Getting Started

Discussion in 'Breeds & Genetics' started by weirdo, Jun 21, 2012.

  1. weirdo

    weirdo New Member

    I mentioned in my introduction I raised chickens when I was kid but my family stopped before I could really learn how.

    What's the best breed for getting started? I want eggs, but may move into meat down the road.

    I would really appreciate the help.
  2. CCWriter

    CCWriter Insanity Has It's Perks

    I started off with a dual breed (good layer, but meaty enough to eat if the need arose) - Buff Orpingtons. For me personally, they were so-so on the laying, did NOT mix well with any other breed, and they eat, ALOT. I'm gradually switching over to Black Austrolorps. It's a personal preference. Lots of people go with the Cornish X when they decide they want meat, and stick with a good laying breed for their eggs. I haven't tried the X's, but my MIL did. Out of 25 birds, she wound up with 4 survivors. I like options with my flock :D

  3. BuckeyeChickens

    BuckeyeChickens New Member

    CCW, where did you get your Australorps???
  4. blkbltbec

    blkbltbec New Member

    I have 4 beautiful Barred Rocks in my flock, they can be a little bossy, however the Golden Comets don't put up with it!
  5. Bee

    Bee Active Member

    I agree with the comments on the BOs and the BAs. 100% on the BOs...not good feed conversion, not good laying for the long term, not hardy, too docile for free range and poor foragers. The old time, heritage line BOs were a different breed of cat but the BOs one can obtain nowadays are largely pet quality and not impressive for laying or meat economics.

    My personal all time favorite dual purpose bird is the White Rock...there really are no down sides to this breed and they are hands down the heaviest breed that still lays up to par. No other breed can touch them IME. Regal, hardy, good mothers, good flocking instincts on free range, great foragers, excellent feed conversion, longevity of lay, great rate of lay, calm and approachable but aloof, even temperament, wonderful feathering and molt recovery...whatever good you can say about a chicken, it applies to this breed.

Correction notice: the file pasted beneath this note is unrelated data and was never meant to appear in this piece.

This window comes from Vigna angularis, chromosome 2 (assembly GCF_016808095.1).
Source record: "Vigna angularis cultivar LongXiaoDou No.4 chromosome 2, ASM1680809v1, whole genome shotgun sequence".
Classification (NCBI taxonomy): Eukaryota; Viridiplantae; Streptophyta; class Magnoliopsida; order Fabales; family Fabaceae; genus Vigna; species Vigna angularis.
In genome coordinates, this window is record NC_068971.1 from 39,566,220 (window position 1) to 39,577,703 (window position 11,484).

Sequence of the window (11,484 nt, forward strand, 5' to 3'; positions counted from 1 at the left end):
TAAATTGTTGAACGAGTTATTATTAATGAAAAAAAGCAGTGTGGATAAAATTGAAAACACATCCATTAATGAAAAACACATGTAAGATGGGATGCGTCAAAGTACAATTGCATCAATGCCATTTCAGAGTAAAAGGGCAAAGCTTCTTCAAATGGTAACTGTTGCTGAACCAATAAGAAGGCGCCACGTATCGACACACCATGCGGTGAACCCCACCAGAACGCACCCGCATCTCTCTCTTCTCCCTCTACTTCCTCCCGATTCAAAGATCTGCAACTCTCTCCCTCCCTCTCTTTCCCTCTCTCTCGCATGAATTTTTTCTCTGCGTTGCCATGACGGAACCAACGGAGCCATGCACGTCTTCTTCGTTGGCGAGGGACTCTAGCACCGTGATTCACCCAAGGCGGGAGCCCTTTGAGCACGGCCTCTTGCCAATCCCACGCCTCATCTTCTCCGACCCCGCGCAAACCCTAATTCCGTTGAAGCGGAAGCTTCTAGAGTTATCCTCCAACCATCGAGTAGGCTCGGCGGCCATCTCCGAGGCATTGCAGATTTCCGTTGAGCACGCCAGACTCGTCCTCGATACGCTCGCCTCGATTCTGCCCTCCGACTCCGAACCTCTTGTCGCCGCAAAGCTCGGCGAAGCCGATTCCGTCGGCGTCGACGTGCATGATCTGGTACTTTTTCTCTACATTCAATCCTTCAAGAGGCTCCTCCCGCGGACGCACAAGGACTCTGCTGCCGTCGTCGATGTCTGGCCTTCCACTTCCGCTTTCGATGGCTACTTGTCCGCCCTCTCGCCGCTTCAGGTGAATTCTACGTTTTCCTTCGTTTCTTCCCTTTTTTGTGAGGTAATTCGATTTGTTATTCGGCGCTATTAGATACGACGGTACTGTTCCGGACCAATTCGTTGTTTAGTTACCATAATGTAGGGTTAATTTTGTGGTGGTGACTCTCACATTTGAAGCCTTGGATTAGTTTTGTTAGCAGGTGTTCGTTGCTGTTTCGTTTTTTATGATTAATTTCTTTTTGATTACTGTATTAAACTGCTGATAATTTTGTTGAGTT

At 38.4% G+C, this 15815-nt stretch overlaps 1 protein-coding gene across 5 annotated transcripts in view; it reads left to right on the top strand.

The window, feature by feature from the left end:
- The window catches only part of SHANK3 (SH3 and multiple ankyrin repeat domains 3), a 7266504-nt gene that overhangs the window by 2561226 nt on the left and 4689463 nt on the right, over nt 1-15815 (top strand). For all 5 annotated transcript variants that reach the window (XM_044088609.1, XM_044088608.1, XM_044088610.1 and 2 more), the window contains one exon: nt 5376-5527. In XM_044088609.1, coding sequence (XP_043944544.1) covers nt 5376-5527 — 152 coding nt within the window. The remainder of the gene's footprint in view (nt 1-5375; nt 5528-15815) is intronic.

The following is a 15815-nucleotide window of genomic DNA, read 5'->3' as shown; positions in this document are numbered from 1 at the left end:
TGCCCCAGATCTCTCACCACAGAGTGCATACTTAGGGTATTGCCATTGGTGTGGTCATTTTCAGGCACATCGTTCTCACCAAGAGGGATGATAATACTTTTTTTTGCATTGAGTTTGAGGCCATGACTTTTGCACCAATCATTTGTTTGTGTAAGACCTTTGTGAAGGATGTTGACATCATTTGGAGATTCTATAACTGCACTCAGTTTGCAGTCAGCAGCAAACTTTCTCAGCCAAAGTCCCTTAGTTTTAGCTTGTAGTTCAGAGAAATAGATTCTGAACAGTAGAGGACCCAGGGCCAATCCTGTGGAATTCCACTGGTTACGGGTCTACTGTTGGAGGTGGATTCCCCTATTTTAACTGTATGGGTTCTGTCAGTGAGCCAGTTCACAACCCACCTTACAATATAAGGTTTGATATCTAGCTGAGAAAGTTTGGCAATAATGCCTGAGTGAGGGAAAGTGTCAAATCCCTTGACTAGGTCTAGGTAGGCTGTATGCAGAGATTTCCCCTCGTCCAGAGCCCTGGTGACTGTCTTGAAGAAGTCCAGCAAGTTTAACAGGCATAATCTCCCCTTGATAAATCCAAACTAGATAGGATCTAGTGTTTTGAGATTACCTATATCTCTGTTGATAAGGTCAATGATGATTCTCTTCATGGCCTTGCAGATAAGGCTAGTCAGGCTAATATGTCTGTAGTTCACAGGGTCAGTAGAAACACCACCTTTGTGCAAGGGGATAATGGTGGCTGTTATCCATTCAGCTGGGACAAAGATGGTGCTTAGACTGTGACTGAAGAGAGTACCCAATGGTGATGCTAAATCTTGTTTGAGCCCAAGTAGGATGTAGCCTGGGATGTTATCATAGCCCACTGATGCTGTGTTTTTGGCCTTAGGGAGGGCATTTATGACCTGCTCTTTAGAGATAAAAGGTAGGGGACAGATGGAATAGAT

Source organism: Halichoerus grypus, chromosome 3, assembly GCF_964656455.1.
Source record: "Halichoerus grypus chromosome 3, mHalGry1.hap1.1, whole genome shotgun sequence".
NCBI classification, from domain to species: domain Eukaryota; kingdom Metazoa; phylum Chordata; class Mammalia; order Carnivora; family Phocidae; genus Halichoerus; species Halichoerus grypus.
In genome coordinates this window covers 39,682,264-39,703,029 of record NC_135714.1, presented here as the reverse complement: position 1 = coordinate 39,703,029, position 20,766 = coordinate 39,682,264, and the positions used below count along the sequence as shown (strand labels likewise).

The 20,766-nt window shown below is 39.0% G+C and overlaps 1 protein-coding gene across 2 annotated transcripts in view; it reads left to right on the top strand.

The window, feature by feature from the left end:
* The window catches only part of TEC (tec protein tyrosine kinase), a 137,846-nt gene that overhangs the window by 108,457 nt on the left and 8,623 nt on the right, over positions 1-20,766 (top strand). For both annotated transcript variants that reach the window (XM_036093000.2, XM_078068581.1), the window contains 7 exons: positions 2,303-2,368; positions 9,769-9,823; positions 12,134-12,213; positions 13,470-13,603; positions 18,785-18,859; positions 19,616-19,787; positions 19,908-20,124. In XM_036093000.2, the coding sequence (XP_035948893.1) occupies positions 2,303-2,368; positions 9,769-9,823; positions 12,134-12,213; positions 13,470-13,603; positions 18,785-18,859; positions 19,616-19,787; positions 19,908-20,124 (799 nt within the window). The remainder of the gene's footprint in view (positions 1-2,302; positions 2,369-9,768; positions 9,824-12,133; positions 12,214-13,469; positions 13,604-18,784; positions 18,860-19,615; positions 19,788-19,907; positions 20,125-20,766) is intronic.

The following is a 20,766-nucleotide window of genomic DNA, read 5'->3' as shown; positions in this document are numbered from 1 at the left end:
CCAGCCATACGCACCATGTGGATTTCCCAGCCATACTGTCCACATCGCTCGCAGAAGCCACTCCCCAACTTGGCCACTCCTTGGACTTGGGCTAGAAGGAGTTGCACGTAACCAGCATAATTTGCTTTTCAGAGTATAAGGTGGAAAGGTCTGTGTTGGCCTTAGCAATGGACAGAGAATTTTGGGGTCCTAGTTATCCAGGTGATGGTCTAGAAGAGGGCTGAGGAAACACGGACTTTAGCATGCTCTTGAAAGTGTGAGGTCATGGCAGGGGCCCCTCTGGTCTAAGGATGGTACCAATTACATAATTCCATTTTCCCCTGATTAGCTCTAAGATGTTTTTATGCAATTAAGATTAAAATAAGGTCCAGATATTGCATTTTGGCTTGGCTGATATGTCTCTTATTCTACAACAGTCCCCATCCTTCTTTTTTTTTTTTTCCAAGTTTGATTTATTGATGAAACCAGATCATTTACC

Second and an equally great bird, though not one to lay on a lot of meat and lacking in the sheer presence of the White Rock, is the Black Australorp. Great laying, longevity of lay, friendly, quirky, hardy, goes broody on occasion but not too often and my hands on favorite for sheer laying for years on end without getting laying issues like a RIR or Leghorn will. They just don't burn out, these birds. They forage great, have good feathering and molt recovery, good flocking instincts and wariness on free range.

    If I could only choose two breeds to have in this world, these two would be my top picks.
  6. WeeLittleChicken

    WeeLittleChicken Active Member

    I started with dual purpose birds too.... I agree my Buff Orps are.... disappointing. They lay eggs for me just fine but they are dumb as bricks and I am shocked to see they haven't killed themselves yet, they sure try reeeally hard. SIGH.

    I also have barred rocks and partridge rocks. The barred ones grew like nobody's bussiness really fast, are friendly, and wow they lay well. The partridges are the same they just grew a little less quickly but still got quite large. Mine laid through the winter too.

    My Light Brahmas also grew really big really quick and are pretty fair layers, not quite as prolific as the rocks but pretty close. They're also friendly and beautiful. I have no issues with them.

    My two Cornish are... crafty. I think they would be happier in a free range situation if I were able to give them such here. They're super smart, into everything, and are always making me laugh but they're not friendly/cuddly like the other breeds just super active and fun to watch. People usually raise them for meat (even though they're not really huge they do have more breast meat) I haven't had any issues with the eggs they lay. They seem to be pretty productive.

    I have some Barnevelders and Golden Cuckoo Marans in the incubator. They're supposed to be fairly good layers and big as well. We'll see. Really looking forward to the Cream Legbar eggs I ordered which will probably arrive closer to Autumn. All that being said there are a ton of dual purpose breeds. There are some people here who swear on Buckeyes, which makes me curious! :) Good luck in choosing!